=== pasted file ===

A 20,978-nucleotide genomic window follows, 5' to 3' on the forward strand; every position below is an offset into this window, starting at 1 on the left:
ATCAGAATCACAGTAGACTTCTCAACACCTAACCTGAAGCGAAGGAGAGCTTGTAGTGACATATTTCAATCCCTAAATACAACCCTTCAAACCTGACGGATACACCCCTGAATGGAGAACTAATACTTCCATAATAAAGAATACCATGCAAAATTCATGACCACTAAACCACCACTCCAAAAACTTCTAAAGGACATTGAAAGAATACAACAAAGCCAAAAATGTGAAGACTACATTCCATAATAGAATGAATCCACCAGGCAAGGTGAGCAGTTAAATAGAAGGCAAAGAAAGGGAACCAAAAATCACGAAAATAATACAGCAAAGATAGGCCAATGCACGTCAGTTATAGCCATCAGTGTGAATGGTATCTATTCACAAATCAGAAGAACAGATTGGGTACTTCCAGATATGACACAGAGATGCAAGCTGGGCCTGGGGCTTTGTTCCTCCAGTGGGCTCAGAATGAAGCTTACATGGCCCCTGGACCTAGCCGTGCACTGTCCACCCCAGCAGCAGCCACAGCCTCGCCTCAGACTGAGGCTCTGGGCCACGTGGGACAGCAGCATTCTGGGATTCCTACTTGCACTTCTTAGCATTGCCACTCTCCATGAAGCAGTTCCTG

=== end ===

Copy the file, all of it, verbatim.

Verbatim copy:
A 20,978-nucleotide genomic window follows, 5' to 3' on the forward strand; every position below is an offset into this window, starting at 1 on the left:
ATCAGAATCACAGTAGACTTCTCAACACCTAACCTGAAGCGAAGGAGAGCTTGTAGTGACATATTTCAATCCCTAAATACAACCCTTCAAACCTGACGGATACACCCCTGAATGGAGAACTAATACTTCCATAATAAAGAATACCATGCAAAATTCATGACCACTAAACCACCACTCCAAAAACTTCTAAAGGACATTGAAAGAATACAACAAAGCCAAAAATGTGAAGACTACATTCCATAATAGAATGAATCCACCAGGCAAGGTGAGCAGTTAAATAGAAGGCAAAGAAAGGGAACCAAAAATCACGAAAATAATACAGCAAAGATAGGCCAATGCACGTCAGTTATAGCCATCAGTGTGAATGGTATCTATTCACAAATCAGAAGAACAGATTGGGTACTTCCAGATATGACACAGAGATGCAAGCTGGGCCTGGGGCTTTGTTCCTCCAGTGGGCTCAGAATGAAGCTTACATGGCCCCTGGACCTAGCCGTGCACTGTCCACCCCAGCAGCAGCCACAGCCTCGCCTCAGACTGAGGCTCTGGGCCACGTGGGACAGCAGCATTCTGGGATTCCTACTTGCACTTCTTAGCATTGCCACTCTCCATGAAGCAGTTCCTG